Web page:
When Cruz moved from his native Puerto Rico to New York City in 1988, he was accepted to the Pre-Med program at NYU. Family finances put an end to that dream, but he never gave up. In 1991, he attended Kingsborough Community College (CUNY). Financial demands made him take another hiatus from his education, until he earned a Certificate in Healthcare Administration at NYU in 2001.
Cruz returned to college as a full time student in 2005 at Borough of Manhattan Community College (CUNY) where he made the Dean’s List each semester while working full time. He also volunteered as an English as a Second Language instructor at the United Senior Center in Brooklyn, teaching senior citizens the basics of English.
Cruz never gave up on his goal of earning a Bachelor’s degree. When he moved to Connecticut in 2006, he enrolled in UConn’s Bachelor of General Studies program.
“After meeting with an advisor at UConn and witnessing its diversity, I had a pretty good idea that this was the place for me,” Cruz says. “The BGS program gave me the opportunity to combine my prior college credits into a program that allowed me to pursue an individualized focus in Healthcare and Urban Studies.”
Cruz took classes days, evenings and weekends so he could continue to work full time as a Client Services Account Manager at United Health Group. “The courses at UConn have all been optimal and challenging,” he says. “Classes made me analyze the information learned and apply it to my daily life. I wasn’t just learning concepts; I was finding functionality to what I learned. I met great individuals and professionals and became more knowledgeable of the healthcare and urban issues affecting our communities.”
During Cruz’s academic career as a BGS student, the University Continuing Education Association (UCEA) named him Outstanding Continuing Education Student for New England, an award based on: academic excellence; student activities; university involvement; community contributions; employment; and personal and career goals. Cruz carried a challenging academic course load, while maintaining a 3.856 GPA, working full time, and conducting volunteer work.
Adept at multi-tasking, Cruz is currently pursuing a Ph.D. in Public Health at Walden University. He credits his UConn education for the discipline and academic foundation needed to earn his doctorate degree.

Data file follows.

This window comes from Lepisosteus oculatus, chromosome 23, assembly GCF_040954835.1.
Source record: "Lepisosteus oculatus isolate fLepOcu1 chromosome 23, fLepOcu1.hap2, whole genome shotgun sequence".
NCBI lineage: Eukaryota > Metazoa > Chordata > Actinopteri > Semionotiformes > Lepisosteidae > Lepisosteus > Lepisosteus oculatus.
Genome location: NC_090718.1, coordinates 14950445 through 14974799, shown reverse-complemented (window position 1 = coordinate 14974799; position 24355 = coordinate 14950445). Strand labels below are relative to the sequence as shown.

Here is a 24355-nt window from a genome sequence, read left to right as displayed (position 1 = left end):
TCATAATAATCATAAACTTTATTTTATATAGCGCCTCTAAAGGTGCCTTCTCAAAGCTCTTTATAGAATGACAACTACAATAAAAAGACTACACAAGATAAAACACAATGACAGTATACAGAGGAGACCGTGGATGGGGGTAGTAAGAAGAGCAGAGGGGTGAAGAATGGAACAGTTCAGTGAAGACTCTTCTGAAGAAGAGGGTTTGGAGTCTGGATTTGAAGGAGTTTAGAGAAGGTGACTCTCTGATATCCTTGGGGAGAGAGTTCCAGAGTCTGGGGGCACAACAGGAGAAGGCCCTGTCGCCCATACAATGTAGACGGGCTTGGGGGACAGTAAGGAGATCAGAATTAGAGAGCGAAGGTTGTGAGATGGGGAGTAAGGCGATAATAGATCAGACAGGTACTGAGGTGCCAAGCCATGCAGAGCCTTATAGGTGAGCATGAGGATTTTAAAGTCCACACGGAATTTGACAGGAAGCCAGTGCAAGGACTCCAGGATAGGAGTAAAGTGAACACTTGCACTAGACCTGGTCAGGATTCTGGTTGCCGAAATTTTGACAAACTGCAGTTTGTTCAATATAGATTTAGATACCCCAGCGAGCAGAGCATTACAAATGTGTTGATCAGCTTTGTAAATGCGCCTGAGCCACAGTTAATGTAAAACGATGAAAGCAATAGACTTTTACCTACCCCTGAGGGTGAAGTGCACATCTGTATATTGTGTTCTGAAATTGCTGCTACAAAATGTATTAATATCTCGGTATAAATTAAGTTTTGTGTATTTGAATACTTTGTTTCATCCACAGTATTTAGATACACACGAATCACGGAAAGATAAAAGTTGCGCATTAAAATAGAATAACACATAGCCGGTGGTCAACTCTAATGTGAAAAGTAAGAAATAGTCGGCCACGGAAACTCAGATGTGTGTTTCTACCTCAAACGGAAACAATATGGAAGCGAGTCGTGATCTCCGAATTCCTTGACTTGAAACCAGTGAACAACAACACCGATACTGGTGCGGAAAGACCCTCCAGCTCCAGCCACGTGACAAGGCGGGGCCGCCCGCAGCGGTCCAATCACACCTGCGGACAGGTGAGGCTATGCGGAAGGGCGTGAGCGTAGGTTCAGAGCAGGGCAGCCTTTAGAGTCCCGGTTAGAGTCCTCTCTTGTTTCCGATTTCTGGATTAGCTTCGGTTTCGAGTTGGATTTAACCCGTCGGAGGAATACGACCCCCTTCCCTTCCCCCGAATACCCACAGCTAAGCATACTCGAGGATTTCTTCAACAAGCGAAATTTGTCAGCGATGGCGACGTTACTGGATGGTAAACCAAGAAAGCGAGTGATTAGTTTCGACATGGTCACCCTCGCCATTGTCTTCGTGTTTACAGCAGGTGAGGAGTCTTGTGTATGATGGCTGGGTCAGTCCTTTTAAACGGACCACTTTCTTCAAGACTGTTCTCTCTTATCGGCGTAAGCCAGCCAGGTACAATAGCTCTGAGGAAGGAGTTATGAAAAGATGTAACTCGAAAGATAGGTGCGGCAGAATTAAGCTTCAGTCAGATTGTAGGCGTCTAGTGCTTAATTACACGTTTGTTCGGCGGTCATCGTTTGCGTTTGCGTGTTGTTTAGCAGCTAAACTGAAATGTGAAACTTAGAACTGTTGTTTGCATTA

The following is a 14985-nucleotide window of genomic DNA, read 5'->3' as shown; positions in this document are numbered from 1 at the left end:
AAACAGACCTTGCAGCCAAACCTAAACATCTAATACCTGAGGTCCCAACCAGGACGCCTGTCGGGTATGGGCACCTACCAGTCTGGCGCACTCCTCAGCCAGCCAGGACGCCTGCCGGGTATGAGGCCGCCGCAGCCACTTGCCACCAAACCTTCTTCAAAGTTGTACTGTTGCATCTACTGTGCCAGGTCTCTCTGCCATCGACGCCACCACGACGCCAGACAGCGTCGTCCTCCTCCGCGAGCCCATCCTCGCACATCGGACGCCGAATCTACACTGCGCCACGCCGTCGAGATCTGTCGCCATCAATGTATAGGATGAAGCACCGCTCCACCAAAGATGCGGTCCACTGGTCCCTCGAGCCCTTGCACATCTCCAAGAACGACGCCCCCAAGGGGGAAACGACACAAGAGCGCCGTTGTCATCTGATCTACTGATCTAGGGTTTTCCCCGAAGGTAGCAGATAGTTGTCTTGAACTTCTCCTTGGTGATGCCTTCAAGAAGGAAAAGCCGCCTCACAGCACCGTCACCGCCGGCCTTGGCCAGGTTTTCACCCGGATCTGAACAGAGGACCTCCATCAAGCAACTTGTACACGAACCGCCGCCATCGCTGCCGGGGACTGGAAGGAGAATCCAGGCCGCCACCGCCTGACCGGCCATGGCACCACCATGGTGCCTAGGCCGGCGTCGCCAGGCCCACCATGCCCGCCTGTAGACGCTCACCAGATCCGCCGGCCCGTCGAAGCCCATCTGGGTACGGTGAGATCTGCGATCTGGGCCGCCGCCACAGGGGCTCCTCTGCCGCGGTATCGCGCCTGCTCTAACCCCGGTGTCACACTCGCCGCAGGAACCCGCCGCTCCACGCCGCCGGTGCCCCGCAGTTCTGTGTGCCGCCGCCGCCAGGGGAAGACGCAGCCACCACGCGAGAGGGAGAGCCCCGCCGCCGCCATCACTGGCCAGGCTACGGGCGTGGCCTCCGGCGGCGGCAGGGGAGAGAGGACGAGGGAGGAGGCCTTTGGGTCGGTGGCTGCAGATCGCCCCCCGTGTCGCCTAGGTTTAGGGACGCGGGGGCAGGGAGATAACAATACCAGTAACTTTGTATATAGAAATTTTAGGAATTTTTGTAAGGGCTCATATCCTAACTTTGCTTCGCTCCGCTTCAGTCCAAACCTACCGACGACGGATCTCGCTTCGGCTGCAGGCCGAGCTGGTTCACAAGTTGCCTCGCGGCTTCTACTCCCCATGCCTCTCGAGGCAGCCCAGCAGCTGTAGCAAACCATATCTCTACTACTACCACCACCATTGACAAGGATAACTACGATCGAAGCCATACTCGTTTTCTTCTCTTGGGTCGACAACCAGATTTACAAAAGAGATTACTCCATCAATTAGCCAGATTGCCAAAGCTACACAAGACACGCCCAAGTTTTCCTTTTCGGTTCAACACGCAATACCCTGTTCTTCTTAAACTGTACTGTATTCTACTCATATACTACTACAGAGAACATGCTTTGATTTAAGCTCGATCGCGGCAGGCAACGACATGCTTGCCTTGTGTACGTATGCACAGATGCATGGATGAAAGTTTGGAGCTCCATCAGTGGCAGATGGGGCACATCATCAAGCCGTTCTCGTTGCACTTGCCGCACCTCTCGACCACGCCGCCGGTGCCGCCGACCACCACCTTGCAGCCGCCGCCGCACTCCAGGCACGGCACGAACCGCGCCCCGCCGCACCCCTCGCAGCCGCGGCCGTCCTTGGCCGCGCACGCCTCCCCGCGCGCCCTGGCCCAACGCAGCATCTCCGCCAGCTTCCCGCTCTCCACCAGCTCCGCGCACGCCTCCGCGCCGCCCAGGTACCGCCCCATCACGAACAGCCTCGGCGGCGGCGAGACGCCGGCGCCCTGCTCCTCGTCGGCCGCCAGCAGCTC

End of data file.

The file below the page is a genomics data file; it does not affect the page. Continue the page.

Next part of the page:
“The Bachelor of General Studies program gave me the necessary tools to start a new career path with a strong and solid platform,” he says. “The UConn Master in Public Health degree provided a solid public health foundation, both academically and professionally, and prepared me for the rigorous academic demands of a Ph.D. program. Without my UConn Bachelor of General Studies and Master of Public Health degrees, I wouldn’t be where I am professionally.”
Now that Diaz has his degree, his goals are to earn a Master’s in Education and teach at-risk youth. Selected as a 2013 member of the Teach for America Corps, he has been teaching inner city elementary school children.
Losing his sight in a line-of-duty injury as a Bridgeport fire fighter would have knocked the wind out of the sails of a lesser man, but not Roberto “Bo” Diaz, BGS ’12. Forced to retire in December 2009, he decided to pursue a career as a teacher and enrolled in UConn’s Bachelor of General Studies (BGS) program in January 2010.
“I went to school right away against the advice of people who were blind far longer than I had been,” Diaz explains. “But I was stubborn and went ahead and struggled because I didn’t know how to type, didn’t have any computer skills, and wasn’t familiar with accessible and adaptive technologies. My reasoning was, ‘Who taught the first piano player how to play?’ So I just dove right into it, worked very, very hard, and had a surprising amount of success.”
A surprising amount of success is an understatement. Diaz made the Dean’s List every semester, graduated with a 3.84 GPA, won three scholarships, was inducted into several honor societies, won the 2012 UConn Outstanding BGS Student Award, and in Fall 2012, won the New England Region Outstanding Student Award from the University Professional and Continuing Education Association (UPCEA).
Diaz credits his success to the BGS program, which understands and accommodates the needs of adult students, and his BGS counselors who acted as advocates throughout his academic career. The BGS program accepted previous credits from college courses he took during his career as a Marine, and he knew it would help him fulfill his dream of teaching.
“Pursuing a career in education, the interdisciplinary nature of the curriculum affords you the opportunity to be versatile, and the coursework is extremely relevant to the complexities of real world social issues,” he says. “The BGS program was very fulfilling and very challenging without being overwhelming.”
He is also appreciative of UConn’s Center for Students with Disabilities, which provided note takers for his classes, and the UConn professors who motivated him to do his best.